I really don’t like pink.
It’s really amazing to me that we still live in a world where many baby things only come in two, very gender-specific colors. I battled this often while creating my registry, which by the way, is a totally insane thing for a first-time mom with slightly greater than zero baby knowledge to have to do. Why do I have to choose between pink or blue organic orthodontic silicone pacifiers? Why does a baby with no teeth need something labelled “orthodontic”? If I buy the blue ones, everyone will assume that my little bald raisin baby is definitely a boy, which, why should that bother me anyway? See how rife with self-doubt and controversy these decisions can be? No?
Personally, I don’t get why the one thing we want to advertise about our newborns, the one definite fact, is that this one’s a boy or a girl. Pink or blue. Grotesque sequined flower headband that probably itches or navy sports onesie, it’s out of your hands.
Time to defy the dichotomy. (Just kidding, this is what tons of people do- that’s why many things are made in a third color: yellow. Yellow is for the people who want to be surprised and the gender-neutrality nuts.)
Poring over the 452 (I just checked) pacifier choices on Buy Buy Baby makes for a confusing Tuesday night, but it got me thinking. Here I am making tons of choices for a tiny almost-person that really isn’t alive yet. What am I trying to sculpt her little being into? What do these choices represent to me? What do I want all this stuff to say about who I want her to be?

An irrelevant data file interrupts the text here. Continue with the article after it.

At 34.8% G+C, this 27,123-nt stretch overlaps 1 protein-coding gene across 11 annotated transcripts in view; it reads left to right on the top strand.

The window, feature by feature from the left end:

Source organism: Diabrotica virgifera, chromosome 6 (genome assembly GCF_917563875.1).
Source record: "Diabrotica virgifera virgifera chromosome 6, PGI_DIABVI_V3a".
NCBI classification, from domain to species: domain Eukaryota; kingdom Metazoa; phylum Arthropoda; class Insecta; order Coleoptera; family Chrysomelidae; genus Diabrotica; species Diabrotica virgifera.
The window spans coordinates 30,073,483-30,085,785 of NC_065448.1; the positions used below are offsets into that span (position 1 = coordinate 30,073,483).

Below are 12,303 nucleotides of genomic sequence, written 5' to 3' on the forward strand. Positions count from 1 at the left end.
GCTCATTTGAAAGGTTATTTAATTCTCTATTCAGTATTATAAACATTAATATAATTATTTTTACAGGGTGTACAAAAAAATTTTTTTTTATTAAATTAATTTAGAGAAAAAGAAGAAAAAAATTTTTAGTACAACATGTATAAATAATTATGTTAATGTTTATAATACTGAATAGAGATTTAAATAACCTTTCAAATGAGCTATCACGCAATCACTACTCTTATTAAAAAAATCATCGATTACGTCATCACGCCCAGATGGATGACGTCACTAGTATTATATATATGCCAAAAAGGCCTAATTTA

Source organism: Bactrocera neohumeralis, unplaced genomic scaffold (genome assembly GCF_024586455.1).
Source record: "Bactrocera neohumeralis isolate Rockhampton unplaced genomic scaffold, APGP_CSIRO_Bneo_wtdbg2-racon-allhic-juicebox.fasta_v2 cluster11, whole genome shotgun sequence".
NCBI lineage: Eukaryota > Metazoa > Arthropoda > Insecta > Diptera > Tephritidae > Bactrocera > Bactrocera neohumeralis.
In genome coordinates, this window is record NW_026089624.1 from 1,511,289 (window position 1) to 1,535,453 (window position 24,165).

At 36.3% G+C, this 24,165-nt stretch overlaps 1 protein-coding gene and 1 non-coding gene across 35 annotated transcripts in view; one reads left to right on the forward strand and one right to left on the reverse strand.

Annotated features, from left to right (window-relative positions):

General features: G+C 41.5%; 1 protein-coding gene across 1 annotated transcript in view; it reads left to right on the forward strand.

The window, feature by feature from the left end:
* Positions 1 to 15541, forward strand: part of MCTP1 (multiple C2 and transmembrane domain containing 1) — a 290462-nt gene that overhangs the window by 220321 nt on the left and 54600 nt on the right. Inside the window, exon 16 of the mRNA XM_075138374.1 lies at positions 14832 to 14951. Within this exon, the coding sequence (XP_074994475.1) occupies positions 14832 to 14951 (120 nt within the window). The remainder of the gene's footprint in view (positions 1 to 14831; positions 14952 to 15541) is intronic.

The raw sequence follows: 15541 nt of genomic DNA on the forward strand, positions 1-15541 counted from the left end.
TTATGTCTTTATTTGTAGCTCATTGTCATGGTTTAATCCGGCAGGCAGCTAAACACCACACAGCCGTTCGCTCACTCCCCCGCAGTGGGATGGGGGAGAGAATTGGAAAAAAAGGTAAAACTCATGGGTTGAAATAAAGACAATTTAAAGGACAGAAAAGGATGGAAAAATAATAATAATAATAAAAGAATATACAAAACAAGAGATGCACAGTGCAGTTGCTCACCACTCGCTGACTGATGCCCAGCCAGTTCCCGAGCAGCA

I want her to be curious. I want her to look around her little world (her bedroom, the sky, the front yard, outer space, the $300 car seat I picked out that’s latched into my mother-in-law’s old Honda civic) and just be blown away. What is all this stuff? And then, how does that work? Followed by, well why is it like that? I want the kind of kid who asks you why the sky’s blue so many times you want to fling them across the room. I want her to think, explore, and break things to see what’s inside (just not any of my stuff). I want her to grow up knowing that the right answer is usually fifteen more questions.
So, my nursery will not be pink. It will be bright, sunny yellow, sky blue, and bell pepper red. Instead of lace curtains, a beaded Sex and the City chandelier, and a fuchsia chevron mural, I’m going primary. I think I’ll frame some Carl Sagan quotes. I already bought her an abacus (which, truth be told, I hope she never asks me how to use- no idea). There will be lots of animals, planets and vegetables, plenty of bright colors to look at, plenty to explore while she’s lying there not thinking about anything because she’s not old enough to know what’s going on besides “I just pooped my onesie again.”
I look at pictures of pretty pink nurseries and just about all I can say about them is that this child is definitely a female (and that the mom or dad really, really like bling). What if that child grows up and goes to NYU, joins a riot grrrl band, shaves her head bald and decides that gender is an archaic concept? (Totally did that). I want to give my daughter the freedom from birth on (the chromosomal stuff isn’t really her choice) to change her mind about who she is and who she wants to be as often as she can conjure up a new identity.
One day she’ll see pictures of this place, and we’ll talk about why her weird mom framed a drawing of Neil deGrasse Tyson and hung it over her crib: because nothing will serve you more than an inquisitive mind.
Then she’ll pull on one of her five tutus, grab my hand, and we’ll drive to Home Depot together to pick out the pink and purple paint she’s requested to turn her science nursery into a princess room. Hey, that’s fine, too.